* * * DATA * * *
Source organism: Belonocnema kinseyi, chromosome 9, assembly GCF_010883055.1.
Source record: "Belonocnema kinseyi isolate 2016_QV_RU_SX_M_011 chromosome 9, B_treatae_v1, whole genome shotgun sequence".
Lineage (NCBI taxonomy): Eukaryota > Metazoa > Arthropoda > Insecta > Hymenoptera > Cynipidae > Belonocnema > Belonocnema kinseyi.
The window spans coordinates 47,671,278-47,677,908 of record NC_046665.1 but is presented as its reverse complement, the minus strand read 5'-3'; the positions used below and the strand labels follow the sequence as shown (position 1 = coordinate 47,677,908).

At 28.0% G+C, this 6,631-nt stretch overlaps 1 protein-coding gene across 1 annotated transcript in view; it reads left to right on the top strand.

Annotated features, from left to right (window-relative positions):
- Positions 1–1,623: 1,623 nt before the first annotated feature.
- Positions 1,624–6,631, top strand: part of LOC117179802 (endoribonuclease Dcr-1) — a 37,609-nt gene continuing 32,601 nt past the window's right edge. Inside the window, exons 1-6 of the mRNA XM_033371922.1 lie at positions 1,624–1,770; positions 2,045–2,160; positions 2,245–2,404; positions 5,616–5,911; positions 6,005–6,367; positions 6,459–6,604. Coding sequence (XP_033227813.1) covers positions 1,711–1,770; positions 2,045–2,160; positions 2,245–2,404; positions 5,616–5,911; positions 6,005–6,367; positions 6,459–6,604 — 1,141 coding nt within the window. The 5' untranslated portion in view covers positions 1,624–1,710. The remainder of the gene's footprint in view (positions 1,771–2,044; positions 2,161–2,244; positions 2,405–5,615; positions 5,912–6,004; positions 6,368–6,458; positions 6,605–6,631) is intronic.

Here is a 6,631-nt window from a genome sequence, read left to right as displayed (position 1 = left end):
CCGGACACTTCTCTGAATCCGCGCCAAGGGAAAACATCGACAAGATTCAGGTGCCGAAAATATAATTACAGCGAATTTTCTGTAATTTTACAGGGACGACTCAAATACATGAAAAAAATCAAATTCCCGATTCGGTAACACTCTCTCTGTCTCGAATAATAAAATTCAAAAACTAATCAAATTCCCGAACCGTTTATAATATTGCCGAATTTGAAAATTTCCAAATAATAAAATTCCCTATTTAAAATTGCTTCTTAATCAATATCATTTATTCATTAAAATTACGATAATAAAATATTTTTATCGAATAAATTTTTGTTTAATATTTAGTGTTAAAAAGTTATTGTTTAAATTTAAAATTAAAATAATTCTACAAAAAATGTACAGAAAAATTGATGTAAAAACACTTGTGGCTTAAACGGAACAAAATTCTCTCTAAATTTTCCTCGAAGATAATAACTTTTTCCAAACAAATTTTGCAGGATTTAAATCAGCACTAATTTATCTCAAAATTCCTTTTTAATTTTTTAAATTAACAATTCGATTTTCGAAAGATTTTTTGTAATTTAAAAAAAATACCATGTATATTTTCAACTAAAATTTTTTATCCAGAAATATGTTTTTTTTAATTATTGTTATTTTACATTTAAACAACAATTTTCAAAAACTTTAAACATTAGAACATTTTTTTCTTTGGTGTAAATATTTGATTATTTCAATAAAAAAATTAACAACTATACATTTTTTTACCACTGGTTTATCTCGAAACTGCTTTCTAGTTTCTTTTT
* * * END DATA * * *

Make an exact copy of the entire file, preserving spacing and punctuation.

Source organism: Belonocnema kinseyi, chromosome 9, assembly GCF_010883055.1.
Source record: "Belonocnema kinseyi isolate 2016_QV_RU_SX_M_011 chromosome 9, B_treatae_v1, whole genome shotgun sequence".
Lineage (NCBI taxonomy): Eukaryota > Metazoa > Arthropoda > Insecta > Hymenoptera > Cynipidae > Belonocnema > Belonocnema kinseyi.
The window spans coordinates 47,671,278-47,677,908 of record NC_046665.1 but is presented as its reverse complement, the minus strand read 5'-3'; the positions used below and the strand labels follow the sequence as shown (position 1 = coordinate 47,677,908).

At 28.0% G+C, this 6,631-nt stretch overlaps 1 protein-coding gene across 1 annotated transcript in view; it reads left to right on the top strand.

Annotated features, from left to right (window-relative positions):
- Positions 1–1,623: 1,623 nt before the first annotated feature.
- Positions 1,624–6,631, top strand: part of LOC117179802 (endoribonuclease Dcr-1) — a 37,609-nt gene continuing 32,601 nt past the window's right edge. Inside the window, exons 1-6 of the mRNA XM_033371922.1 lie at positions 1,624–1,770; positions 2,045–2,160; positions 2,245–2,404; positions 5,616–5,911; positions 6,005–6,367; positions 6,459–6,604. Coding sequence (XP_033227813.1) covers positions 1,711–1,770; positions 2,045–2,160; positions 2,245–2,404; positions 5,616–5,911; positions 6,005–6,367; positions 6,459–6,604 — 1,141 coding nt within the window. The 5' untranslated portion in view covers positions 1,624–1,710. The remainder of the gene's footprint in view (positions 1,771–2,044; positions 2,161–2,244; positions 2,405–5,615; positions 5,912–6,004; positions 6,368–6,458; positions 6,605–6,631) is intronic.

Here is a 6,631-nt window from a genome sequence, read left to right as displayed (position 1 = left end):
CCGGACACTTCTCTGAATCCGCGCCAAGGGAAAACATCGACAAGATTCAGGTGCCGAAAATATAATTACAGCGAATTTTCTGTAATTTTACAGGGACGACTCAAATACATGAAAAAAATCAAATTCCCGATTCGGTAACACTCTCTCTGTCTCGAATAATAAAATTCAAAAACTAATCAAATTCCCGAACCGTTTATAATATTGCCGAATTTGAAAATTTCCAAATAATAAAATTCCCTATTTAAAATTGCTTCTTAATCAATATCATTTATTCATTAAAATTACGATAATAAAATATTTTTATCGAATAAATTTTTGTTTAATATTTAGTGTTAAAAAGTTATTGTTTAAATTTAAAATTAAAATAATTCTACAAAAAATGTACAGAAAAATTGATGTAAAAACACTTGTGGCTTAAACGGAACAAAATTCTCTCTAAATTTTCCTCGAAGATAATAACTTTTTCCAAACAAATTTTGCAGGATTTAAATCAGCACTAATTTATCTCAAAATTCCTTTTTAATTTTTTAAATTAACAATTCGATTTTCGAAAGATTTTTTGTAATTTAAAAAAAATACCATGTATATTTTCAACTAAAATTTTTTATCCAGAAATATGTTTTTTTTAATTATTGTTATTTTACATTTAAACAACAATTTTCAAAAACTTTAAACATTAGAACATTTTTTTCTTTGGTGTAAATATTTGATTATTTCAATAAAAAAATTAACAACTATACATTTTTTTACCACTGGTTTATCTCGAAACTGCTTTCTAGTTTCTTTTT